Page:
Thursday, November 1, 2012

Book #306: Piano Starts Here: The Young Art Tatum by Robert Andrew Parker



Image from BarnesandNoble.com
Before Art Tatum became one of the most celebrated jazz pianists he was a boy in Toledo, Ohio. Art was born with severely limited vision, so instead of playing outside he would stay inside playing the piano in the living room. As Tatum grows older his gift for music earned him recognition. First, he played at church, at the YMCA, and on assembly days at school. Soon after, he played piano in bars and nightclubs and eventually on the radio. As Tatum’s fame grew he traveled far from his family and friends in Toledo, but “No matter where I am, when the room fills with my music, I remember all the people who helped me. The people I love.”

Written from Art Tatum’s perspective the text of this picture biography is unassuming and evocative. Tatum’s observations in the text of what isn’t said is just as telling as what is said in the well-written dialogue. Although the picture book format necessitates condensing Tatum’s life, Parker has included specifics and has filled in the gaps where knowledge of Tatum’s childhood is unknown. For instance, he includes the names of the people in Art’s community and the names of popular songs Tatum played on the piano, which helps the story come to life. The watercolor illustrations, loose and colorful, are framed by the white border of the page, making them seem like snapshots in a scrap book. Black line work is layered over soft edged brush strokes of blended colors creating a detailed, yet blurred world. More information on Tatum’s life and a bibliography are included in the author’s note at the back of the book.

This book won the Schneider Family Book Award, which honors books that embody “an artistic expression of the disability experience for child and adolescent audiences” as well as being named a ALA Notable Children’s Book. So this is a great book to read to start a discussion on blindness. In the text, Parker writes about Tatum’s poor vision in a matter-of-fact fashion, “But because of my bad eyes, day and night, dark and light, don’t really matter to me. Not the way sound and smells do – piano notes, streetcar bells, corn bread baking in the oven.” I am by no means an expert in this field, so I encourage you to check out the Blind Children’s Resource Center and the Monroe County for Women’s Disability Network websites for information on how to approach this topic with vision-impaired and sighted children.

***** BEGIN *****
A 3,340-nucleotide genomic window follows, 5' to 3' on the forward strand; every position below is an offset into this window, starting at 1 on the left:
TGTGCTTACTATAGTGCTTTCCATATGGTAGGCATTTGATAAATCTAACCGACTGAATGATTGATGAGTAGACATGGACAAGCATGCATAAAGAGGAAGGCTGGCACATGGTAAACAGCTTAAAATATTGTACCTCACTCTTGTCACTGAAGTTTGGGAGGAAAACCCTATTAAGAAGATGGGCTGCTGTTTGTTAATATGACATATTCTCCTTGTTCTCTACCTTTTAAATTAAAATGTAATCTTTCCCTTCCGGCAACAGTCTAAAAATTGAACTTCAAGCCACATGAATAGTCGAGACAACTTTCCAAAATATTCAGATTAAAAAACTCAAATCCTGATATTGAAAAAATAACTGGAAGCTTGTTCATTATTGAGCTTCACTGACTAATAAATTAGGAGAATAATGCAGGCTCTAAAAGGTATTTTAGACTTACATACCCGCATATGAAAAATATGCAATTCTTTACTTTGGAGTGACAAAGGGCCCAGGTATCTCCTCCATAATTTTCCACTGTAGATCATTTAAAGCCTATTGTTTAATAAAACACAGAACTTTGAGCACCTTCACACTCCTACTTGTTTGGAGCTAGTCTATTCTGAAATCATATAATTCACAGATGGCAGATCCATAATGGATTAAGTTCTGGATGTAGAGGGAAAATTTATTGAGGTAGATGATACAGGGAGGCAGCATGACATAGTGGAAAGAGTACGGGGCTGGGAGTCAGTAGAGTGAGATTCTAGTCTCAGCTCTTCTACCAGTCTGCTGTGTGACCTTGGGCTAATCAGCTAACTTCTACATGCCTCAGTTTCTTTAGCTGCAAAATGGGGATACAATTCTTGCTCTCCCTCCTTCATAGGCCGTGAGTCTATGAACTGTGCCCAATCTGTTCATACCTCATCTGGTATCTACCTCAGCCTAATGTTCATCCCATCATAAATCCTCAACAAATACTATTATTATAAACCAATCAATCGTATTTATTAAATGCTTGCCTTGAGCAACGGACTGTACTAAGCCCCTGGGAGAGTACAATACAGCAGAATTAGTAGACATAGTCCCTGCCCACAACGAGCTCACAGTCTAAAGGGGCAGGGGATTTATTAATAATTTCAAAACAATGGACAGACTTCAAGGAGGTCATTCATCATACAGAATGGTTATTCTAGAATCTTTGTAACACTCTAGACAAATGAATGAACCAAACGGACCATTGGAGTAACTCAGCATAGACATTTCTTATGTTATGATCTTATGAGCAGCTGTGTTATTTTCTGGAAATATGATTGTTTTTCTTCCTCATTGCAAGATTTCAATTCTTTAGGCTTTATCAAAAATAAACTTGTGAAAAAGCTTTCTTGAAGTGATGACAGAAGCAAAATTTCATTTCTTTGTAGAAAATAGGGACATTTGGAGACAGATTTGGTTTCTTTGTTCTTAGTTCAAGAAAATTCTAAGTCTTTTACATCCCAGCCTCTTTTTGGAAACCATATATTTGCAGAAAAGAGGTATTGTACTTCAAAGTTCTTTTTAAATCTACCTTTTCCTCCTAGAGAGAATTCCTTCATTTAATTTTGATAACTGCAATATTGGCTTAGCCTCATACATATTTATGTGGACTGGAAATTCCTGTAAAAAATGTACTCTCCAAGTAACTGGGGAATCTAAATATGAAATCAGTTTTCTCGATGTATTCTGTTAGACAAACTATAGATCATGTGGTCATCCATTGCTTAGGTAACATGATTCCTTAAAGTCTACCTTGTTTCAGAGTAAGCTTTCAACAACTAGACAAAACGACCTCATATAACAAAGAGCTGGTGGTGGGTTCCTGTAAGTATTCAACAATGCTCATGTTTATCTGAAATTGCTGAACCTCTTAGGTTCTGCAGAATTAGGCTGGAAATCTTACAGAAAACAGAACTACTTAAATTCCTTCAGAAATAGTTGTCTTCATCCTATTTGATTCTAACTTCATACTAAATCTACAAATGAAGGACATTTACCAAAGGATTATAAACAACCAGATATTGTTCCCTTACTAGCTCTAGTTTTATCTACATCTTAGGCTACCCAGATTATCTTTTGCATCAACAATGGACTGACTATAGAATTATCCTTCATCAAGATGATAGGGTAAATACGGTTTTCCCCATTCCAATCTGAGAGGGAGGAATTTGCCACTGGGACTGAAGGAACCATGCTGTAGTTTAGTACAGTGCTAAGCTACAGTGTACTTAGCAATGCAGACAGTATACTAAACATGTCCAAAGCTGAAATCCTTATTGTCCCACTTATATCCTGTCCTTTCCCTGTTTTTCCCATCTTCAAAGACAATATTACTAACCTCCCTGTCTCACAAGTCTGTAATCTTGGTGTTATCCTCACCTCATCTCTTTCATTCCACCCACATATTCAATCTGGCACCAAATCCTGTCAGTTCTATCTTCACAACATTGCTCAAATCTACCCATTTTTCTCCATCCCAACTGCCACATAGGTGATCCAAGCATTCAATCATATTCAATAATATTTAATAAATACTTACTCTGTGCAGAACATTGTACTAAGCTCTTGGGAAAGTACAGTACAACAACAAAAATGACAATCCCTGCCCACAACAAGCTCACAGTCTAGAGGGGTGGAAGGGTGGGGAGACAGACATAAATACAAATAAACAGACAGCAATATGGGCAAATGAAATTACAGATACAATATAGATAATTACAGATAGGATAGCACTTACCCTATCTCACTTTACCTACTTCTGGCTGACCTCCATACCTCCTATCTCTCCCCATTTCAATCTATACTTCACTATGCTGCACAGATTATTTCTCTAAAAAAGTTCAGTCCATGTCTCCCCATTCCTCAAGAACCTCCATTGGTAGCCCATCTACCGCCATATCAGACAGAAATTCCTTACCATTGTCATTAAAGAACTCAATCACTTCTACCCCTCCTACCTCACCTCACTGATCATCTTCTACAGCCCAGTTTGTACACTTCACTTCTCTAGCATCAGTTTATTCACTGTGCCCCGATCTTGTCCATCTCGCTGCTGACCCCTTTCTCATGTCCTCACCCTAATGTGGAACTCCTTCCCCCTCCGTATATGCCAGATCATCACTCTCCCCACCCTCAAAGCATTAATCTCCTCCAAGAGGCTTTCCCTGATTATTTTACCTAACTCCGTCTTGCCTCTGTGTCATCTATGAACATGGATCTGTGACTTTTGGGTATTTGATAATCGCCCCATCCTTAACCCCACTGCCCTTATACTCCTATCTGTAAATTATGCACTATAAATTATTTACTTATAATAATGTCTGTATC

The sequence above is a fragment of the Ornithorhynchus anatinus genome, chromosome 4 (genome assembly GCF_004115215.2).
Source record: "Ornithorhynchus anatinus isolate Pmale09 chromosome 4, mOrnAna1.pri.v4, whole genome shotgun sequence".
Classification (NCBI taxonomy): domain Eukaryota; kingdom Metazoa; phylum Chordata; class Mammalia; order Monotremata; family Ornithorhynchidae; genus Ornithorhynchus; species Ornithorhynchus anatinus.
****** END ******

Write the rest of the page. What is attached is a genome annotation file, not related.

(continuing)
For a jazz themed storytime pair this book with titles, such as Before John was a Jazz Giant, This Jazz Man, and Jazz on a Saturday Night.

Parker mentions several iconic pieces in the text. Play some of the recordings of Tatum playing these pieces, such as The Tiger Rag and Poor Butterfly. I also like his version of Somewhere Over the Rainbow and his upbeat rendition of Tea for Two.

Play this video of Tatum playing Dvoark’s Humoresque and then compare and contrast it with a classical version of the piece (the official title is Humoresque Number 7 in G Flat Minor). Some kids may have a difficult time sitting still to listen to music, so allow them to dance to the music or put out art supplies so they can create while listening. 

-Amy

2 comments:

  1. I really liked your review of this book and found that it is one that we need to add to our collection as well. I really liked the links that you provided for additional book ideas as well as to some of the videos of the original music. Very good job and I look forward to reading this book myself.

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    1. Thanks, I'm so glad this post was helpful! I just discovered the book and what a wonderful surprise. I'm always looking for books that introduce jazz and the arts to kids because I think that the arts not only promote creativity and self-expression, but also empathy and compassion.

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